Monday, November 22, 2010

Lime-Green

Toronto, Nov 22nd.

A rainy morning in T.O.

On Bremner Street,  Nov 22nd. Canon 40D, Tamron 17-50f2.8

Moxie and Belle

Last Friday, a kitten/cat, henceforth named Belle (or if Liam has his way, Ginger), sauntered into our lives. We will do due diligence and post notes all over the neighbourhood (done) and will phone the local Humane Society (hesitating to do). This is now familiar territory to us; this has happened before:
Moxie (on the right), is establishing the house rules with Belle (on the left). More pics at:

Sunday, November 21, 2010

2010 Santa Claus Parade in Guelph

What's a Canadian Santa Claus Parade without clowns, the Legion, and bagpipes?
(Answer: It's not a proper parade)
Didn't hang around for Santa...he was at the tail end of the parade...and it was a bone-chilling afternoon. Macdonell Street, Guelph. Nov 21st. 
Olympus E1, 14-54f2.8-3.5

Goodbye Full Frame, Hello APS-C

Fell in love with the 60D, sold my 5D2.
I was an early advocate of full frame (FF) sensors (I had one of the first 5D1s in Canada, Oct 2005...had to be shipped in from the U.S.). There's nothing like big deep wells to soak in the light. Smooth and creamy tones, with a dynamic range previously unheard of. I went through two shutters on that 5D1. Sold the 5D1 for a 5D2.
And now the 60D. Articulating screen, clean ISO1600 files, manual audio for video, 24P, 30P, 720-60P, full HD, and way better low-light AF than the 5D2. Less expensive and lighter lenses.
I always knew that FF was overkill for shooting weddings and events (...in 2005, the alternative was a 10MP camera with a rudimentary processing engine). Kind of like the old days of having to get a 5.0L V8 Mustang because size was equated with speed and power.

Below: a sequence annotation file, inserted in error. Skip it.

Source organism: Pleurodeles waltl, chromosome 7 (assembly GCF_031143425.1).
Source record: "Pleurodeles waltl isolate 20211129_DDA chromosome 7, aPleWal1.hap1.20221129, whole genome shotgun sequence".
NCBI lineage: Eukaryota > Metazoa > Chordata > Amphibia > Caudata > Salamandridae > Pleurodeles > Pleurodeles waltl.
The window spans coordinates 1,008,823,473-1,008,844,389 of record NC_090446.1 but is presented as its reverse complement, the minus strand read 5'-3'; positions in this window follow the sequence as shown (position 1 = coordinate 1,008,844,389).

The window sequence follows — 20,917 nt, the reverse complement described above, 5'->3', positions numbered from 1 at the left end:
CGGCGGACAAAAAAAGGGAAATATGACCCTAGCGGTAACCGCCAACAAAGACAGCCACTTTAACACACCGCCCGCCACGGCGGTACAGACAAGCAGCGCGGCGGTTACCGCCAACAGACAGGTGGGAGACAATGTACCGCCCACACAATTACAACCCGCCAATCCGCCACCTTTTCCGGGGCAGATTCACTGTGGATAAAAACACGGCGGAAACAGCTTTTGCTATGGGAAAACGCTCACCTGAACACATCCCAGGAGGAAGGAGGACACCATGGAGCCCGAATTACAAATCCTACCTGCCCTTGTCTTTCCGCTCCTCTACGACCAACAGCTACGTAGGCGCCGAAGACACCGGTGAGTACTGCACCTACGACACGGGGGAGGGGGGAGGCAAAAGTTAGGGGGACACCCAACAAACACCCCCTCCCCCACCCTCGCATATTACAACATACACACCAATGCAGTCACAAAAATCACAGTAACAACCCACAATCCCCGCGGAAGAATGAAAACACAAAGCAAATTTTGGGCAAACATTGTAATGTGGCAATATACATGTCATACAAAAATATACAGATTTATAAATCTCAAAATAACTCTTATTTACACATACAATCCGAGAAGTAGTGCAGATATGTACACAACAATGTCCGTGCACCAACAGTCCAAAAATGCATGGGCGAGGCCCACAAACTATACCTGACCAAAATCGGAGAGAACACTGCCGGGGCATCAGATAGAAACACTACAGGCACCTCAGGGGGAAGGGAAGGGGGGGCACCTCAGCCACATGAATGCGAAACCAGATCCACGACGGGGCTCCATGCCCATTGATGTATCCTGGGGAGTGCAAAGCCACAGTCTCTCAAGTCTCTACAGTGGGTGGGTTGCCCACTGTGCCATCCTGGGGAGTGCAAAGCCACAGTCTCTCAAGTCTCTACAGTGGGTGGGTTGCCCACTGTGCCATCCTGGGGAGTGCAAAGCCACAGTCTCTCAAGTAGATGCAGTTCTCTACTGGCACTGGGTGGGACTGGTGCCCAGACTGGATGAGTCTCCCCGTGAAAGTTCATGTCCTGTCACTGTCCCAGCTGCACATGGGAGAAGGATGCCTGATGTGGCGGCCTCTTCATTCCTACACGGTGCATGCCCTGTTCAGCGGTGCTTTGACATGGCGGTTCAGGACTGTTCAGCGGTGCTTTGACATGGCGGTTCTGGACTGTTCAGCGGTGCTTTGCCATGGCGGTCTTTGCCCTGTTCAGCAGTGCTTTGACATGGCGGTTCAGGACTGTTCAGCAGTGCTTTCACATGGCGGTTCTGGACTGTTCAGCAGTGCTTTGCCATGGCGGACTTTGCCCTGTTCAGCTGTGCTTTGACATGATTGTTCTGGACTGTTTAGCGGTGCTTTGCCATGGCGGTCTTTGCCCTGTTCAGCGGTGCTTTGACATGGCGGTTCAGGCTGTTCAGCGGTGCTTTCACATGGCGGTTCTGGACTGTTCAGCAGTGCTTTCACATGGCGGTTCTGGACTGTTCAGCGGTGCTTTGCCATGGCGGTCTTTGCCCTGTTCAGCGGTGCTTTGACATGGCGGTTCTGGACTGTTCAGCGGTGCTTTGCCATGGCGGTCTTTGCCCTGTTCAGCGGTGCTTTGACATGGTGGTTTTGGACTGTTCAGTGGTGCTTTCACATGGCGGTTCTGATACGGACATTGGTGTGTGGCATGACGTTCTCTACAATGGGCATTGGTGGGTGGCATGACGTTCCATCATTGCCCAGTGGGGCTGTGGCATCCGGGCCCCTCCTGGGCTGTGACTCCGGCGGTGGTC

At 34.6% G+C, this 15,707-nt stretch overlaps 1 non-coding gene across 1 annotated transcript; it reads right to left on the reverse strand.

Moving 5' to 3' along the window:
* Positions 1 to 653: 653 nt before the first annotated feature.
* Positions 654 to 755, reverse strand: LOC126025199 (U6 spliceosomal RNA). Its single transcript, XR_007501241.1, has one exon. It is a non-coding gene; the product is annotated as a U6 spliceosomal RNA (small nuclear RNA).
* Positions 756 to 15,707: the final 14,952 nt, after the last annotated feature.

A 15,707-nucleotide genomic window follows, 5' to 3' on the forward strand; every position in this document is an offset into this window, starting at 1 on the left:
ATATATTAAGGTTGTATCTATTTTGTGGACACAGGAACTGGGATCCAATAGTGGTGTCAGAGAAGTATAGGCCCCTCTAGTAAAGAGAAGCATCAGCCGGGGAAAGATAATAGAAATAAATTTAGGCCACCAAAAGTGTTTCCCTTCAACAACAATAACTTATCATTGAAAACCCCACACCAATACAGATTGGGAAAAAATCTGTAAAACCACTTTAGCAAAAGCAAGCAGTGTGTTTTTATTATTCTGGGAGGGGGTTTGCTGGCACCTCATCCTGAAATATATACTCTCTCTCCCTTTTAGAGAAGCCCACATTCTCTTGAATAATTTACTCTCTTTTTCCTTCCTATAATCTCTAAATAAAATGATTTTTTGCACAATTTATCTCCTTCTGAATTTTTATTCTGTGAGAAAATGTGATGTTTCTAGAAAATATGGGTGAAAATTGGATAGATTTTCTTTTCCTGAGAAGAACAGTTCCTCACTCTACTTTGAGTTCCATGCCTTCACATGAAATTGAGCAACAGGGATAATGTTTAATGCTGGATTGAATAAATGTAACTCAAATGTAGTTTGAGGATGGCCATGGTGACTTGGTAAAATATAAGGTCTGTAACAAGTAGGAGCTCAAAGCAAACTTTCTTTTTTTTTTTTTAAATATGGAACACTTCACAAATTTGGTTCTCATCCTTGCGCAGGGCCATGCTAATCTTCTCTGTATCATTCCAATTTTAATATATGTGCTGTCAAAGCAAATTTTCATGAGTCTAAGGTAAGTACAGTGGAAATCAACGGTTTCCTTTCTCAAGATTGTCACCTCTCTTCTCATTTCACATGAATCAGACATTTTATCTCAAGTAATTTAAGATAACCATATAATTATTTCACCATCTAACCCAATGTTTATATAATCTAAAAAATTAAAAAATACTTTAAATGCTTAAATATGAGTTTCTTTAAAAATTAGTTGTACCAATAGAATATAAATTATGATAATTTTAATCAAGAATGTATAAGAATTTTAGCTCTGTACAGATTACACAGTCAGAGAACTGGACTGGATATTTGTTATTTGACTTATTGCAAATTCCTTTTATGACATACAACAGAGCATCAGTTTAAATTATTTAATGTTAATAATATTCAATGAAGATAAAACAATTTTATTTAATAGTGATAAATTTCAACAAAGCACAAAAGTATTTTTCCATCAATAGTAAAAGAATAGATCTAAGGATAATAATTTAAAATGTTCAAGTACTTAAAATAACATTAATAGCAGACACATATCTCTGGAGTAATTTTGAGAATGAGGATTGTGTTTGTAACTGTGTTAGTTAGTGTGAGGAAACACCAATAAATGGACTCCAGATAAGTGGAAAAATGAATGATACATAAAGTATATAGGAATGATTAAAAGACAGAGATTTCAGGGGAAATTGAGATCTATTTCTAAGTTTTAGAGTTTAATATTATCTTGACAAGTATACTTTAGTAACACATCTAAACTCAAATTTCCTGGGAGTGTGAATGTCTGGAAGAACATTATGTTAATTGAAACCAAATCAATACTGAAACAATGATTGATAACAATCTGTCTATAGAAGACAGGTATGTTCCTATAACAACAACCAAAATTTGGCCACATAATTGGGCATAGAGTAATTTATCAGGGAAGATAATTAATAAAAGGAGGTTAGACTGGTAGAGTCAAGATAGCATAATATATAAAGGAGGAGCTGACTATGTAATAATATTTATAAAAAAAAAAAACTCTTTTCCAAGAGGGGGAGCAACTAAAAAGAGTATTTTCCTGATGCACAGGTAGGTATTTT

Nowadays, current APS-C cameras such as the D7000, K-5, T2i, E-5 have finely tuned processing engines and  highly-developed sensors...kind of  the equivalent of 1.8L 4-cylinder Acuras that will leave Mustangs and Corvettes behind. 
Of course, finances is always a concern. I got a relatively inexpensive Tokina 11-16f2.8 and a Tamron 17-50F2.8; both lenses are super-sharp (with just a touch of chromatic aberration on the wide-end on the Tokina at f2.8). A bonus is that the lighter weight of these lenses help alleviate the occasional bout of sciatica.
So goodbye full frame, hello APS-C!

Saturday, November 20, 2010

Friday, November 19, 2010

Capturing the essence of being a Filipino...and the Pacquiao phenomenon.

He may be a boxing phenomenon but his personal attributes, as "un-average" as it may be to most people, is  typically Filipino. Filipinos already know this, first-generation Filipinos living outside of the Philipines know this, even non-Filipino spouses of Filipinos  know this. This article is a must-read for understanding the phenomenon that is Manny Pacquiao.
It has taken a non-Filipino (Michael D. Sellers) to make this observation; but that's okay, sometimes one has to be removed from a situation to appreciate the situation.
many thanks to my friend Rolly for pointing out this article.

Sunday, November 14, 2010

In Mark Twain's words.

From a review by Shelley Fisher Fishkin (in the Globe & Mail, 13nov2010) of Autobiography of Mark Twain, Volume 1, Edited by Harriet Elinor Smith, University of California Press.
(The University of California presents a version that preserves Twain's dictations as he left them, a huge volume of recollections arranged not chronologically but rather as they came to mind, ranging from his earliest memories to his last years. Seattle Times)

Reading this book is a bit like sitting at the breakfast table alongside Mark Twain as he fulminates excitedly about what he has just read in the morning paper. Take his comments on the massacre of Muslim Filipinos by U.S. troops on March 12, 1906: Twain quotes the president's cable to the commanding U.S. officer: "I congratulate you and the officers and men of your command upon the brilliant feat of arms wherein you and they so well upheld the honor of the American flag."